mom with breast pump and newborn baby in background

Here's The Deal With Pumping & Mastitis, According To The Experts

Nursing your baby is one of the most rewarding experiences of being a mom, except when unexpected hurdles like mastitis make it one of the most frustrating experiences. This painful condition can seriously mess with your feeding routine, but can you pump with mastitis? You'll need to empty your breasts one way or another.

As a new mom, I was completely unprepared for just how painful nursing was in the beginning. It was so unbearably painful that I almost gave up on the idea altogether. But breastfeeding my baby was really important to me, so while I was able to power through, it definitely wasn't always smooth sailing. And if you develop conditions like m mastitis, you may feel like you're at a loss.

"Mastitis can be caused by a clogged duct that does not resolve," Andrea Tran of Breastfeeding Confidential tells Romper. Tran is a Registered Nurse and International Board Certified Lactation Consultant with over 35 years of experience helping new moms and babies.

"It causes an inflammation and progresses to an infection," she adds. "It can even progress to an abscess."

So it's important to get checked out by your doctor right away if you suspect you may have a blockage. But that's not the only condition that can lead to mastitis, as board certified pediatrician Dr. Jessica Madden tells Romper. Mastitis can also be caused by "nipple cracks and abrasions that can cause bacteria to enter the breast," and patients with this kind of infection will experience "pain, swelling and redness," often occurring in one breast.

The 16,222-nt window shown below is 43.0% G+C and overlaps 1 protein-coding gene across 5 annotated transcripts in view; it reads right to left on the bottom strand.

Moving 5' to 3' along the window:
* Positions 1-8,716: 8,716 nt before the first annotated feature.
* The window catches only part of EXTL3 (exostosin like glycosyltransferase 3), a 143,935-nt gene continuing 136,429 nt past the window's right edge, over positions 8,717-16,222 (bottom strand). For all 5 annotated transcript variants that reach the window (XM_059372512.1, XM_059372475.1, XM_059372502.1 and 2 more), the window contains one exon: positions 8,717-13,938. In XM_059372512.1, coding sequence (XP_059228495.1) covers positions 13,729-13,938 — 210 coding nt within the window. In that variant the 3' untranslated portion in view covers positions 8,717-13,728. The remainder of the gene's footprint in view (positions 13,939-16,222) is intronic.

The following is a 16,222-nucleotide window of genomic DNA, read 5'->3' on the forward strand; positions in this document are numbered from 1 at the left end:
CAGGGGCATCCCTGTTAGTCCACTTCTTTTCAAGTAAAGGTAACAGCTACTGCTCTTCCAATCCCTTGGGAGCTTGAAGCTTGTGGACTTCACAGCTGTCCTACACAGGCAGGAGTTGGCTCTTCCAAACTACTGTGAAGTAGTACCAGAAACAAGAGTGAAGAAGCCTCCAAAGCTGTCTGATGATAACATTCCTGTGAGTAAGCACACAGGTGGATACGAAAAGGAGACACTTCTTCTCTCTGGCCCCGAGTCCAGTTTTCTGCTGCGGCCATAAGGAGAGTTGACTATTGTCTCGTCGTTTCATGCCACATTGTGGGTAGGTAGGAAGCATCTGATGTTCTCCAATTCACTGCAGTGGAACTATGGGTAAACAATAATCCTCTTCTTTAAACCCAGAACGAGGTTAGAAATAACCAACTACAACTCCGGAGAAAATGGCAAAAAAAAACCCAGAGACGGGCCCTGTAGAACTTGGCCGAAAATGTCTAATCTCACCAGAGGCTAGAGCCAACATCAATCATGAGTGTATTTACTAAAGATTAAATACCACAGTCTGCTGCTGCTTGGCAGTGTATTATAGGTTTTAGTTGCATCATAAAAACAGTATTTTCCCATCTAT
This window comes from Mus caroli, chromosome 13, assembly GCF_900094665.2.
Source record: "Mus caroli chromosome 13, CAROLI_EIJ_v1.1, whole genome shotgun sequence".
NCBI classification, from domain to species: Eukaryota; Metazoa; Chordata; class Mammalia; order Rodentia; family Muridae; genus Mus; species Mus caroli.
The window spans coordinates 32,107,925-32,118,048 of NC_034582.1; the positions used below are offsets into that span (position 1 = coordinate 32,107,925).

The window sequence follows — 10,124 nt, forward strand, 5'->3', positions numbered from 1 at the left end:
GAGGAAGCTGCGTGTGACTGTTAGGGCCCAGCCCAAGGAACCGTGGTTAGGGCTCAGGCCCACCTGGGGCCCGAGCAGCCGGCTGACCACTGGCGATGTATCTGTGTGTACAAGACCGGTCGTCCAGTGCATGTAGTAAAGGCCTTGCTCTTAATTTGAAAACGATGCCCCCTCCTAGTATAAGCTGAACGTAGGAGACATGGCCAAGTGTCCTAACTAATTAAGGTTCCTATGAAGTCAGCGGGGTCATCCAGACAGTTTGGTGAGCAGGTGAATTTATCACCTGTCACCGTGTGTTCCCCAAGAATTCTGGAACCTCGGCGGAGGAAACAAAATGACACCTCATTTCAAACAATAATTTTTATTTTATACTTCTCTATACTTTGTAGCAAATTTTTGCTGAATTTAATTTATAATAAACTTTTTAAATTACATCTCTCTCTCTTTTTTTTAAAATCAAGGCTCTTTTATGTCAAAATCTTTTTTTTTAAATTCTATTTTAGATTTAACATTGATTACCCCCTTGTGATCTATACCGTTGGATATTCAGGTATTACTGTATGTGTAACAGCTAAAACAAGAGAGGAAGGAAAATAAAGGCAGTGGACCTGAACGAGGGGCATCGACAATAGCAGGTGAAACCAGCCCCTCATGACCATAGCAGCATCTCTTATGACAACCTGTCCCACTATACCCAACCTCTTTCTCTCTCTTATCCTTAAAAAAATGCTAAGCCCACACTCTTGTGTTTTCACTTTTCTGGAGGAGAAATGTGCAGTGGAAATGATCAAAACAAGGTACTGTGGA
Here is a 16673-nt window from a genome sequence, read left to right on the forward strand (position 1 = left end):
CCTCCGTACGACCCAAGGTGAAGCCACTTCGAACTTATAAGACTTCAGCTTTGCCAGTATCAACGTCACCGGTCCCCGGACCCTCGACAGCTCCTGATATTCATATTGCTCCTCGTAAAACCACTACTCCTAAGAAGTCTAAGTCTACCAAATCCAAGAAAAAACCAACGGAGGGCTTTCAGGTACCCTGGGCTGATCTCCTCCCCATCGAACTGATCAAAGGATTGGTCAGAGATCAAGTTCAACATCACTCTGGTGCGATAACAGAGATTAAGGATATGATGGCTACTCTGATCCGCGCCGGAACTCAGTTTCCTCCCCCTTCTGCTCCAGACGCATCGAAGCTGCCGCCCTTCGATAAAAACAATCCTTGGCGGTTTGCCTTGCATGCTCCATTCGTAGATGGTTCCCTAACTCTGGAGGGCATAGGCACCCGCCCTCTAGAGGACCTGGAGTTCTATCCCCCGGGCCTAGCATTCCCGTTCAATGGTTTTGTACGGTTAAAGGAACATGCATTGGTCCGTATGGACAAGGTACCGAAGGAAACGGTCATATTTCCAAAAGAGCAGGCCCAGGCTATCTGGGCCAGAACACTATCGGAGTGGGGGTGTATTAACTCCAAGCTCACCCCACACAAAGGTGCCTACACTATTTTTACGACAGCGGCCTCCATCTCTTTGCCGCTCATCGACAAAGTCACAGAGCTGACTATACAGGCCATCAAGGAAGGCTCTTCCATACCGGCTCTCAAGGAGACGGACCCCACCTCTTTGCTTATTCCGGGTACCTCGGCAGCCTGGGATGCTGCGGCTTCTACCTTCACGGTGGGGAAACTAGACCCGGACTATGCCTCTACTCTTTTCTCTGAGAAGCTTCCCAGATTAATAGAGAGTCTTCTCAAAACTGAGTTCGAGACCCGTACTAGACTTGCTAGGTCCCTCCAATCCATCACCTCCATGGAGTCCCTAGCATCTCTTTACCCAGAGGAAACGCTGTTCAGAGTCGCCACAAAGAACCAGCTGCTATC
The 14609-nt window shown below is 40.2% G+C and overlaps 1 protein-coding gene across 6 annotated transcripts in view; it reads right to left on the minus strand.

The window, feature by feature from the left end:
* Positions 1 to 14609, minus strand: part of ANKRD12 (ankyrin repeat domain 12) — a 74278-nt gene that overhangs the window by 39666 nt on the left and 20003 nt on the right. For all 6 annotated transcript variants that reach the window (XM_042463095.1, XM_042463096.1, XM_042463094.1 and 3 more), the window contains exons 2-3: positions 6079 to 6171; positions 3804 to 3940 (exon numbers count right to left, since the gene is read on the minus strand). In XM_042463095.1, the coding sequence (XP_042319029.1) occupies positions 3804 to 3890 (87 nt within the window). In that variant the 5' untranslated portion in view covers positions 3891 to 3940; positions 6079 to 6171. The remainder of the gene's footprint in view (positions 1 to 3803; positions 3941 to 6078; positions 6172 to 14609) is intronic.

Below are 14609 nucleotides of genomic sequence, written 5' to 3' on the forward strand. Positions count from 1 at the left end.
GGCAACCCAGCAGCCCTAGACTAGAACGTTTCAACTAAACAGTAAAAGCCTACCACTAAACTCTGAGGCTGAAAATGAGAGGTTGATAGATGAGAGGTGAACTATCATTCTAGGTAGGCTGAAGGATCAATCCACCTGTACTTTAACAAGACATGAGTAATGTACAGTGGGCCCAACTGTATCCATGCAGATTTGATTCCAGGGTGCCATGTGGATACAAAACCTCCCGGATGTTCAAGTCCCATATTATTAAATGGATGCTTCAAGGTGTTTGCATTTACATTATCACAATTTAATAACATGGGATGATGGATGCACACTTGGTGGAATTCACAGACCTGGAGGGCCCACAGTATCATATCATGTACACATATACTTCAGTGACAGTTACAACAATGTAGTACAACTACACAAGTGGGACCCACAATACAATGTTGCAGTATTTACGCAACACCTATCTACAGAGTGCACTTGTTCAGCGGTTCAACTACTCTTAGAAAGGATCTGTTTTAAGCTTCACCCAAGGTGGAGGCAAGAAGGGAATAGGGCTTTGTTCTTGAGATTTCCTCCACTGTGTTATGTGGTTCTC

"The affected area is usually warm to the touch. Fever, chills, and flu-like symptoms are also common," says Dr. Madden.


While Tran says mastitis is often just "bad luck," there are certain things that may put you at an increased risk for developing the condition. Things like "poor breastfeeding technique or latch, wearing a bra that is too tight, and having previously had mastitis,” may increase your chances for developing the condition, explains Dr. Madden.

So what if you're a nursing mama who has developed mastitis? Can you continue to feed and pump while you have the condition? The answer is a big yes. "Not only can you, you should," says Tran. Emptying your breasts thoroughly and regularly is important if you're experiencing mastitis, Dr. Madden agrees, noting that "breastfeeding can actually help mastitis to improve more quickly.” In fact, according to Tran, if your baby doesn't empty your breasts thoroughly during a feeding when you have mastitis, you "should use a pump after breastfeeding" to finish the job.

If it seems like your supply dips a bit during an infection, that's not your imagination... but Tran says this issue should resolve after the mastitis is gone. It might also seem like your milk looks a little funny (even "stringy"), but it's still fine to feed to your baby, says Tran.

Luckily, moms who are going through a bout of mastitis should begin feeling better 24 to 48 hours after they start antibiotics. But always check in with your doctor if you don't begin to feel better to make sure you're taking the right antibiotic for you and to rule our an abscess. (And make sure you take the whole course of antibiotics, says Tran: usually 10 to 14 days.) Give your body time to heal, and drink plenty of fluids.


Dr. Jessica Madden, board certified pediatrician, neonatalogist and the medical director at AeroFlow Breastpumps

Andrea Tran, Registered Nurse and International Board Certified Lactation Consultant, Breastfeeding Confidential